Why Does the SNES Sound better than the Sega Genesis? | Retro Facts

The 16-bit era of gaming witnessed a fierce rivalry between the Super Nintendo Entertainment System (SNES) and the Sega Genesis. While both consoles boasted impressive libraries of games, one area where the SNES undeniably outshined its counterpart was in its audio capabilities. The SNES sound triumphs over the Sega Genesis due to its advanced sound hardware, which includes the remarkable Sony SPC700 audio chip. This chip, with its sample-based synthesis system and eight channels, allows for richer, more complex sounds that elevate gaming experiences to new heights. While both consoles had impressive game libraries, the SNES's audio capabilities set it apart, captivating gamers and music enthusiasts alike. In this article, we delve into the factors that contribute to the SNES's superiority in sound quality and explore why it remains cherished to this day. In this article, we explore the factors that contribute to the superiority of the SNES sound over the Sega Genesis and why it holds a special place in the hearts of gamers and music enthusiasts alike.

Advanced Sound Hardware

The SNES, released in 1990, came equipped with Sony's SPC700 audio chip, which was a remarkable piece of technology for its time. It featured a sample-based synthesis system that allowed developers to store and manipulate digital audio samples. This feature gave birth to a wide range of sounds, from realistic instrument samples to imaginative and atmospheric compositions. The SPC700's eight channels allowed for greater audio depth and complexity, enabling composers to create more immersive soundscapes.

In contrast, the Sega Genesis utilized the Yamaha YM2612 sound chip, which employed a different approach. It employed a combination of FM (frequency modulation) synthesis and PSG (Programmable Sound Generator) channels. While capable of producing impressive sounds, the Yamaha chip's limitations, such as a lower number of channels and less advanced sample capabilities, meant that the Sega Genesis struggled to match the audio quality of its competitor.

Dynamic Range and Sound Fidelity

The SNES possessed a wider dynamic range, allowing for greater nuance in music and sound effects. This enhanced dynamic range meant that composers could create more intricate melodies, capture subtle musical expressions, and produce soundscapes with depth and complexity. The SNES's superior sound fidelity ensured that the audio output was faithful to the original compositions, offering a more immersive and satisfying auditory experience.

On the other hand, the Sega Genesis, while capable of producing decent sound, suffered from a narrower dynamic range and lower fidelity. This limitation became particularly noticeable in complex compositions or tracks that required a broad range of tones and instruments. Consequently, the Sega Genesis often delivered music that sounded more simplistic and less refined compared to its competitor.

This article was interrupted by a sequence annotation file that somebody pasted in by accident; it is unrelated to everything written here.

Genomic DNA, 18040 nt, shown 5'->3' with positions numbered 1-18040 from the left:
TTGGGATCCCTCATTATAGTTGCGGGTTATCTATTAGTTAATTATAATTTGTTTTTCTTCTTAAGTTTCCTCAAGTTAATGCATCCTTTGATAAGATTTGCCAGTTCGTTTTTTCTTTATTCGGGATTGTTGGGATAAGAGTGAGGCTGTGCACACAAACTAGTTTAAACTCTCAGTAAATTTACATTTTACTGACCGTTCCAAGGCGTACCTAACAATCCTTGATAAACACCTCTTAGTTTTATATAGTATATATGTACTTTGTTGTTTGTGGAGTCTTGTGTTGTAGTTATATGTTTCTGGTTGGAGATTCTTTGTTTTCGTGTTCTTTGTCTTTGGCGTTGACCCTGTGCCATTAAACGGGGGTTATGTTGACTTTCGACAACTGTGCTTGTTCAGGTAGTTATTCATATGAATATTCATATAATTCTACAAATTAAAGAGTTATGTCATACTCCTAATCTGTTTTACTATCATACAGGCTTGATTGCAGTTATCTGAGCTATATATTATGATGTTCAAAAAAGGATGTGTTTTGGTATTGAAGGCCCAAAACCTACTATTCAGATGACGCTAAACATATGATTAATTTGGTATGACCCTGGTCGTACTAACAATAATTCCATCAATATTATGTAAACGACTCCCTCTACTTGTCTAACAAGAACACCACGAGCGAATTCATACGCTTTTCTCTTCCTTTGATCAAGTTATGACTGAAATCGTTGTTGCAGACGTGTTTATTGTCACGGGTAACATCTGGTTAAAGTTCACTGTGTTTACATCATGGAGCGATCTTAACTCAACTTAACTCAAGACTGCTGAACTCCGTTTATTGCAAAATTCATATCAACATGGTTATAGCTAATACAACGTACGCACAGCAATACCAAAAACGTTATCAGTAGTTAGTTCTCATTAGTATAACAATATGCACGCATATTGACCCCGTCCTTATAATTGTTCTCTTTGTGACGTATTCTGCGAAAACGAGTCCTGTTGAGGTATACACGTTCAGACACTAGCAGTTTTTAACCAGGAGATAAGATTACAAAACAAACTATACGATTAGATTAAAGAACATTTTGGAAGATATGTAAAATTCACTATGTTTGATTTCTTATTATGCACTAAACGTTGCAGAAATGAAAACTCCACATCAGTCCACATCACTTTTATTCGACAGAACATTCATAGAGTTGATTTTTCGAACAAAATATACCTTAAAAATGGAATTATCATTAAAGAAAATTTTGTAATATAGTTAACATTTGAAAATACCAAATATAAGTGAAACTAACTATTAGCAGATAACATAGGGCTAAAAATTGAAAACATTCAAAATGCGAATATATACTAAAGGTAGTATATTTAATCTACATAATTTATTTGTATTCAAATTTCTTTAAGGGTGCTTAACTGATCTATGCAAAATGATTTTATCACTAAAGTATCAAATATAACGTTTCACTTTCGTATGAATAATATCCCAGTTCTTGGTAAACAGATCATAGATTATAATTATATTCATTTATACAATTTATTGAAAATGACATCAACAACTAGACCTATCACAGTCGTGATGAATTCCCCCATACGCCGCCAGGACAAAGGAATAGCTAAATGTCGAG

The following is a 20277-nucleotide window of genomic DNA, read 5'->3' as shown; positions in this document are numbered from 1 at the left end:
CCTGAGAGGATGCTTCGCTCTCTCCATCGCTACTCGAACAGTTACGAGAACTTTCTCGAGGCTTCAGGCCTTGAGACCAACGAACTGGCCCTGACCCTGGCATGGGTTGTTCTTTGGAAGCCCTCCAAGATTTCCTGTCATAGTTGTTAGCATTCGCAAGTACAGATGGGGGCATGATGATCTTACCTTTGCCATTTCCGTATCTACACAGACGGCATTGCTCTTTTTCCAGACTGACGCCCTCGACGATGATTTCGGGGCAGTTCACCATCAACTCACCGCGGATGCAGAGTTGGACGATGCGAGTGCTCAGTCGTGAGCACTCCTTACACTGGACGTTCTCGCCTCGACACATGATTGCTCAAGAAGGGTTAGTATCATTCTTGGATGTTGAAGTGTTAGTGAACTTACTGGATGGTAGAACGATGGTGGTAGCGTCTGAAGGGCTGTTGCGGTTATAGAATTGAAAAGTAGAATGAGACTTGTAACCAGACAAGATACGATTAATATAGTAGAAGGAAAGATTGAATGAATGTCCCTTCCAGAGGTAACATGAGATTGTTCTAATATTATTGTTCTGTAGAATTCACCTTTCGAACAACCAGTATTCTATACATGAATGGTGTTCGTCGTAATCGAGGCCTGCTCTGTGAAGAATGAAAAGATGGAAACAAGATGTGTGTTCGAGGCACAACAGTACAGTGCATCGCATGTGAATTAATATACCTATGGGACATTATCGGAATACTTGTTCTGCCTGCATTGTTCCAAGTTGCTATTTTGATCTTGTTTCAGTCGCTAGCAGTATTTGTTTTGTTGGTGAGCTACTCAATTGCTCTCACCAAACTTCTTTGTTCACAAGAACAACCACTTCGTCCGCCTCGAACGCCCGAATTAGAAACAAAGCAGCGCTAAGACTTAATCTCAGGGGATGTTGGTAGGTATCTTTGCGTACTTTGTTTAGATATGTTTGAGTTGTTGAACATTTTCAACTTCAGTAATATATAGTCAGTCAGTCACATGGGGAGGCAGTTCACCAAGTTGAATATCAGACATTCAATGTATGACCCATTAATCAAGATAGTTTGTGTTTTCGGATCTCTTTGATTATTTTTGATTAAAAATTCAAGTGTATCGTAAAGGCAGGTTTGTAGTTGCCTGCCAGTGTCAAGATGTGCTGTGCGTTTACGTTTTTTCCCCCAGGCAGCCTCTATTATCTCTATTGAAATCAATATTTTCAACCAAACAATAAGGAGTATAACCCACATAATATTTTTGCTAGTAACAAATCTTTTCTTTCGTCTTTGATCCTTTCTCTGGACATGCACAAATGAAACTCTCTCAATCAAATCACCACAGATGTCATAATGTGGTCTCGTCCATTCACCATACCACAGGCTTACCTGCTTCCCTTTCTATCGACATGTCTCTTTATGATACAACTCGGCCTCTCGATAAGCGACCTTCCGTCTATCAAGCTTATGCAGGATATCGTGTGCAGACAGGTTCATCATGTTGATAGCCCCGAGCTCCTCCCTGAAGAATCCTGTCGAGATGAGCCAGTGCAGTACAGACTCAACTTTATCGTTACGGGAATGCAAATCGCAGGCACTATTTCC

Compositional Techniques and Artistic Freedom

The SNES's superior sound hardware and capabilities gave composers greater artistic freedom to experiment and create memorable soundtracks. Composers were able to harness the full potential of the SPC700 chip, utilizing its sample-based synthesis system to create diverse instrument sounds and sound effects. This, in turn, contributed to the overall atmosphere and emotional impact of the games.

In contrast, the Sega Genesis relied more heavily on FM synthesis, which had its own distinct sound. While some games on the Genesis had memorable soundtracks, the limitations of the YM2612 chip often made it challenging to achieve the same level of complexity and depth found in SNES compositions.


The SNES, with its advanced sound hardware, wider dynamic range, and superior sound fidelity, provided a level of audio quality that was unmatched by the Sega Genesis. The SPC700 chip allowed composers to create intricate and immersive soundscapes, elevating the gaming experience to new heights. While the Sega Genesis had its own unique charm and some memorable soundtracks, it couldn't compete with the SNES in terms of sound quality and versatility.

Decades after their release, the SNES sound still resonates with gamers and music enthusiasts worldwide. It stands as a testament to the impact that innovative audio technology can have on our gaming experiences, making the SNES a cherished and timeless console for both its gameplay and its magnificent audio capabilities.